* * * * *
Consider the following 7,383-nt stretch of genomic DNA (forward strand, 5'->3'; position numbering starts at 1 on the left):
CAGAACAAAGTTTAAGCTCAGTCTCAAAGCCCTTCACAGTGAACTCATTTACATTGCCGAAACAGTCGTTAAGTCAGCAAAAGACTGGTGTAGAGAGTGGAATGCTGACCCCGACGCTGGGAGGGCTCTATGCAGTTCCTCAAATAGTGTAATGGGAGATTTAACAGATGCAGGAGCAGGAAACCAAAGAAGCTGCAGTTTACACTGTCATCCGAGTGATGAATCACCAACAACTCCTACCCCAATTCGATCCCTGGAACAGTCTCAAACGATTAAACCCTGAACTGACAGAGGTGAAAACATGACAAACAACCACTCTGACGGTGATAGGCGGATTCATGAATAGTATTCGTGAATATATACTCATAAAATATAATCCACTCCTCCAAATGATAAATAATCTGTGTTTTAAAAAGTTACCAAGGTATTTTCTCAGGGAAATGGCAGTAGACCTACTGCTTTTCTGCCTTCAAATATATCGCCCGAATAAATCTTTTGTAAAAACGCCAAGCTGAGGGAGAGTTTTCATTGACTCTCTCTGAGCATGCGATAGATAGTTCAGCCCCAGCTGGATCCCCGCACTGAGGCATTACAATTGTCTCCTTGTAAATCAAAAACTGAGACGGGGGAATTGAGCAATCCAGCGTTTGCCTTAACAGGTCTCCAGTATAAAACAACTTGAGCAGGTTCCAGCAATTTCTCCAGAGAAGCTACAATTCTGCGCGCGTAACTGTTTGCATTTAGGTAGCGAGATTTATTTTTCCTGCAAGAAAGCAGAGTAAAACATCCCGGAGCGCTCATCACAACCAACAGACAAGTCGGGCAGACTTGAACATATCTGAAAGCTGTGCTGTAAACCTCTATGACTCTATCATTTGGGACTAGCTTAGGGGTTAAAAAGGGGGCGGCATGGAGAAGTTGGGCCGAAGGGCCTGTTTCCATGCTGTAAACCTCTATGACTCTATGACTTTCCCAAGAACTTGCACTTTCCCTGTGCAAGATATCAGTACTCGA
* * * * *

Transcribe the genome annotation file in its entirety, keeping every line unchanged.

Consider the following 7,383-nt stretch of genomic DNA (forward strand, 5'->3'; position numbering starts at 1 on the left):
CAGAACAAAGTTTAAGCTCAGTCTCAAAGCCCTTCACAGTGAACTCATTTACATTGCCGAAACAGTCGTTAAGTCAGCAAAAGACTGGTGTAGAGAGTGGAATGCTGACCCCGACGCTGGGAGGGCTCTATGCAGTTCCTCAAATAGTGTAATGGGAGATTTAACAGATGCAGGAGCAGGAAACCAAAGAAGCTGCAGTTTACACTGTCATCCGAGTGATGAATCACCAACAACTCCTACCCCAATTCGATCCCTGGAACAGTCTCAAACGATTAAACCCTGAACTGACAGAGGTGAAAACATGACAAACAACCACTCTGACGGTGATAGGCGGATTCATGAATAGTATTCGTGAATATATACTCATAAAATATAATCCACTCCTCCAAATGATAAATAATCTGTGTTTTAAAAAGTTACCAAGGTATTTTCTCAGGGAAATGGCAGTAGACCTACTGCTTTTCTGCCTTCAAATATATCGCCCGAATAAATCTTTTGTAAAAACGCCAAGCTGAGGGAGAGTTTTCATTGACTCTCTCTGAGCATGCGATAGATAGTTCAGCCCCAGCTGGATCCCCGCACTGAGGCATTACAATTGTCTCCTTGTAAATCAAAAACTGAGACGGGGGAATTGAGCAATCCAGCGTTTGCCTTAACAGGTCTCCAGTATAAAACAACTTGAGCAGGTTCCAGCAATTTCTCCAGAGAAGCTACAATTCTGCGCGCGTAACTGTTTGCATTTAGGTAGCGAGATTTATTTTTCCTGCAAGAAAGCAGAGTAAAACATCCCGGAGCGCTCATCACAACCAACAGACAAGTCGGGCAGACTTGAACATATCTGAAAGCTGTGCTGTAAACCTCTATGACTCTATCATTTGGGACTAGCTTAGGGGTTAAAAAGGGGGCGGCATGGAGAAGTTGGGCCGAAGGGCCTGTTTCCATGCTGTAAACCTCTATGACTCTATGACTTTCCCAAGAACTTGCACTTTCCCTGTGCAAGATATCAGTACTCGA